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pratisaraṇa [alt. pratiśaraṇa] (P. paṭisaraṇa; T. rton pa; C. yi 依) is translated as "reliance," "support," etc. In the Sanskrit tradition, a set of four reliances (Skt. catvārī pratisaraṇānī) are relied upon as criteria for interpreting a given teaching.[1][2]

These four reliances are:[1][2][3]

  1. rely upon the teachings (dharma), not on the person (pudgala) delivering the teaching;
  2. rely upon the meaning (artha), not on the words (vyañjana);
  3. rely upon a discourse that can be taken literally (nītārtha), not on one that must be interpreted (neyārtha);
  4. rely upon direct cognition (jñāna), not on discursive cognition (vijñāna).


First reliance

Dzogchen Ponlop states:

When the Buddha says, “Rely on the teaching, not the person,” this means that we shouldn’t be fooled by appearances. The teacher may be very attractive, come from an illustrious family, and ride in a limousine with many attendants. Conversely, he or she may look quite ordinary and live in humble circumstances. Whether the teacher is Asian or Western, male or female, young or old, conventional or unconventional, famous or unknown, you can judge how qualified and reliable a teacher is by looking at the quality and effectiveness of his or her instructions, degree of insight and realization, and lineage connections. This is important, because there have been many worthy teachers whose appearance and lifestyles didn’t match their students’ expectations. Therefore, you should rely more on the teaching than on what you think or feel about the person who gives it.[4]

Second reliance

Dzogchen Ponlop states:

Here the Buddha’s message, “Rely on the meaning, not the words,” is that we should rely for guidance on the meaning that’s being pointed out and not just on our conceptual understanding of the words. Meaning is carried by words but is not the words themselves. If we get caught at the level of words, we may think that our conceptual understanding is ultimate, a true experience of realization. But we should understand that words are like the finger that points at the moon. If we look only at the finger, we remain at the level of concept. We will only fully understand the meaning of the words when we stop looking at the finger and turn toward the moon. We do this by reflecting deeply on what we’ve heard, until our reflections carry us beyond the words to a more direct and personal experience of their meaning. You’ll only know what Earl Grey tea is by drinking the tea in your cup. You’ll only know what emptiness is by discovering the experience within yourself.[4]

Third reliance

Dzogchen Ponlop states:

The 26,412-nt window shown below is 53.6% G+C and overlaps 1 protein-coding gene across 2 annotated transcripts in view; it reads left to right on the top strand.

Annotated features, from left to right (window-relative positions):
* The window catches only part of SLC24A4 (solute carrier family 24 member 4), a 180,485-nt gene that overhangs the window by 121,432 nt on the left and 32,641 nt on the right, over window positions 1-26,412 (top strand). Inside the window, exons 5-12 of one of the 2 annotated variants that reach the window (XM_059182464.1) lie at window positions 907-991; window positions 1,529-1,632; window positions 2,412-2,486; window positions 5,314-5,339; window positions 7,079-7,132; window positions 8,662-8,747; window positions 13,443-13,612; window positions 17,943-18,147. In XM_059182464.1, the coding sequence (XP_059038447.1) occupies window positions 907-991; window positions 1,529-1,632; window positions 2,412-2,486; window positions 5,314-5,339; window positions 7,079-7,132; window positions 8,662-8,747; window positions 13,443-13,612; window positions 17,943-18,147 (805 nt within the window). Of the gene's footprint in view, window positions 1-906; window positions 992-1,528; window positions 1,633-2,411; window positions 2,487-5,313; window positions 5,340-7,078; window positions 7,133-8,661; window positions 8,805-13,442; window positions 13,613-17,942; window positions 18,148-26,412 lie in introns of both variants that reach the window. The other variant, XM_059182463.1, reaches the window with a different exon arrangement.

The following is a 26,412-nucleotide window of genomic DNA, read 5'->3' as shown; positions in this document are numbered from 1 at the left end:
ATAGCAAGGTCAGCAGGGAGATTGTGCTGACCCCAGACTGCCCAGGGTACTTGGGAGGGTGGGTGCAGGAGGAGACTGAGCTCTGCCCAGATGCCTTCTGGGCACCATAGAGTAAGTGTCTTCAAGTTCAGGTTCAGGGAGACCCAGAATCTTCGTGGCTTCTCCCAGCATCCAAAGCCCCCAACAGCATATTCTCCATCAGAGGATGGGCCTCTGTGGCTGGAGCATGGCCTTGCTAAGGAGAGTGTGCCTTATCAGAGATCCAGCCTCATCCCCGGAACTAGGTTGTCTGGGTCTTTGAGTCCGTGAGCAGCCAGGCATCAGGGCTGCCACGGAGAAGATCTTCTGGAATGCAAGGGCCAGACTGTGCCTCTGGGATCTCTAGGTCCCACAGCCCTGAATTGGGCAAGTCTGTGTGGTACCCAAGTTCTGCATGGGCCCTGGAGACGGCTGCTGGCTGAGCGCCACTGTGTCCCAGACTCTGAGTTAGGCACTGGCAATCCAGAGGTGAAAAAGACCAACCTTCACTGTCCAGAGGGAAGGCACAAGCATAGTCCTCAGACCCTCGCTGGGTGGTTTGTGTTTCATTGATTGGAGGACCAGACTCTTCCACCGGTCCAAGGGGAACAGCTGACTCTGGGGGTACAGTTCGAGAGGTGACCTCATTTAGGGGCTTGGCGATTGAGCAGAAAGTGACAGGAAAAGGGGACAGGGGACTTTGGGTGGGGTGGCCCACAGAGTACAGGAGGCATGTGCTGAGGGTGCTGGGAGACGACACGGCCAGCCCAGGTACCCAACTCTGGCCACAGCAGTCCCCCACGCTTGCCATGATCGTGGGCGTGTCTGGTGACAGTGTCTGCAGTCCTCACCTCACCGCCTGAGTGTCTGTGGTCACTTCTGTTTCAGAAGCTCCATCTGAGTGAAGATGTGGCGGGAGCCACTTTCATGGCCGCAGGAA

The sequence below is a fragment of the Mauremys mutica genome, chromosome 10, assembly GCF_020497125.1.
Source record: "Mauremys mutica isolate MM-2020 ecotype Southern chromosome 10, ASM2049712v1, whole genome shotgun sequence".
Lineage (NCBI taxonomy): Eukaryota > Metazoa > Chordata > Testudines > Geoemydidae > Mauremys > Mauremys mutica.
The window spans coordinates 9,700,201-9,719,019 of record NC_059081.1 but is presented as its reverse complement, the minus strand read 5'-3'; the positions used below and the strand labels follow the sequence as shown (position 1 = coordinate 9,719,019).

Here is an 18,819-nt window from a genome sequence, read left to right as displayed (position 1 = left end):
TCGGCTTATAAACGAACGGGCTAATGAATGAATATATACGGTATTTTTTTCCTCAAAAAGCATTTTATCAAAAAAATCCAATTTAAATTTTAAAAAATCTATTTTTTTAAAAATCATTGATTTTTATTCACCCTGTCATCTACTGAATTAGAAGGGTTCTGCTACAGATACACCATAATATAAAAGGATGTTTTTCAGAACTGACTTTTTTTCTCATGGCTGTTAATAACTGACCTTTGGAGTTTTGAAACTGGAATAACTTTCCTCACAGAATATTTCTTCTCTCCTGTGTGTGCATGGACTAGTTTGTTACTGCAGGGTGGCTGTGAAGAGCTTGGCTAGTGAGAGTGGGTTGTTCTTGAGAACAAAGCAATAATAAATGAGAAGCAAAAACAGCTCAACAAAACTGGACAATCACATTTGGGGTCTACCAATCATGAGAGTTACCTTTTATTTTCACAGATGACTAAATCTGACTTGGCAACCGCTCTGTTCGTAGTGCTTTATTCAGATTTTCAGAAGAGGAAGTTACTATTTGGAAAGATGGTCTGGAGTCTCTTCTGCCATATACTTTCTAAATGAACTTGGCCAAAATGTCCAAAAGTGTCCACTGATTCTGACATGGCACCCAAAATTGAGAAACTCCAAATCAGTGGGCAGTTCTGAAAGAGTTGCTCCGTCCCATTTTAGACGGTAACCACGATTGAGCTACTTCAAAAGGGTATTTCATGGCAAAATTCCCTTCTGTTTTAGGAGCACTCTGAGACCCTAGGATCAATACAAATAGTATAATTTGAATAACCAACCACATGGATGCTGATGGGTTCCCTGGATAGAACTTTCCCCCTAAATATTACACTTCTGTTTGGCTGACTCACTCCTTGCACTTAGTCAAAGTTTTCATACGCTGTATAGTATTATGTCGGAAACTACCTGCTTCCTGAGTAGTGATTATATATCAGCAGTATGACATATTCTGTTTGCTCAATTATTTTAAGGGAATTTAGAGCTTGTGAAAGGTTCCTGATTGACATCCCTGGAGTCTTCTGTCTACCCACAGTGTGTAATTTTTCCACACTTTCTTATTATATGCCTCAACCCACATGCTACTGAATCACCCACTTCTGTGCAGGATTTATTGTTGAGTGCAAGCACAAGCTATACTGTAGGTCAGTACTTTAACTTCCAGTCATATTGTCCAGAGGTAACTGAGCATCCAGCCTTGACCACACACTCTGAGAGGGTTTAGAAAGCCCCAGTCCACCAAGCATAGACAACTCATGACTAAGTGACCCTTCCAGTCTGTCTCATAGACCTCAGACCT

With “rely on the definitive meaning, not the provisional meaning,” the Buddha is pointing out that we need to know not only the meaning of words but also when a meaning is “definitive” and when it is “provisional.” That’s another way of saying that some meanings are ultimate and some are relative. An ultimate meaning is final and complete—that’s the way it truly is, and there’s nothing more to be said about that topic. A relative meaning may be an important and powerful understanding, but it’s not final or complete; it’s something that’s intended to lead us further. We learn many relative truths on our way to understanding the ultimate truth.[4]

Fourth reliance

Dzogchen Ponlop states:

Here the Buddha is saying that in order to directly experience and comprehend the definitive, or ultimate, meaning we’re talking about, we need to rely on wisdom—mind’s capacity to know in a nonconceptual way—and not on our dualistic consciousness. When we say, “consciousness,” we’re talking about relative mind: the appearances of the five sense perceptions and the conceptual, thinking mind. What is their relationship to wisdom? They’re the manifestation and play of wisdom itself. As vivid as they are, these appearances have no solid existence. However, until we recognize that, it can be difficult to see the wisdom inherent in all our experiences, especially our thoughts and emotions.[4]

Traditional textual sources

Contemporary scholar Lin Qian states:

... the four reliances are not found in the Chinese Āgamas and Pāli Nikāyas, and, as observed by La Vallée Poussin (1988) and Lamotte (1988b), they only occur in texts pertaining to the Sarvāstivāda-Vaibhāṣika and Mahāyāna traditions.[2]

The four reliances are presented in the Four Reliances Sutra (Catuḥpratisaraṇasūtra).[2][3]

They are also referenced in other sutras, such as the The Teaching of Akshayamati and the Sutra of the Questions of the Naga King Anavatapta. They are commented upon in works such as Asanga's Stages of Spiritual Practice.[5]


  1. 1.0 1.1 Buswell & Lopez 2014, s.v. pratisaraṇa.
  2. 2.0 2.1 2.2 2.3 Lin 2015, section 2.4.7.
  3. 3.0 3.1 Westerhoff 2018, Chapter 2.
  4. 4.0 4.1 4.2 4.3 Dzogchen Ponlop 2010, Chapter 14.
  5. RW icon height 18px.png Four reliances, Rigpa Shedra Wiki


External links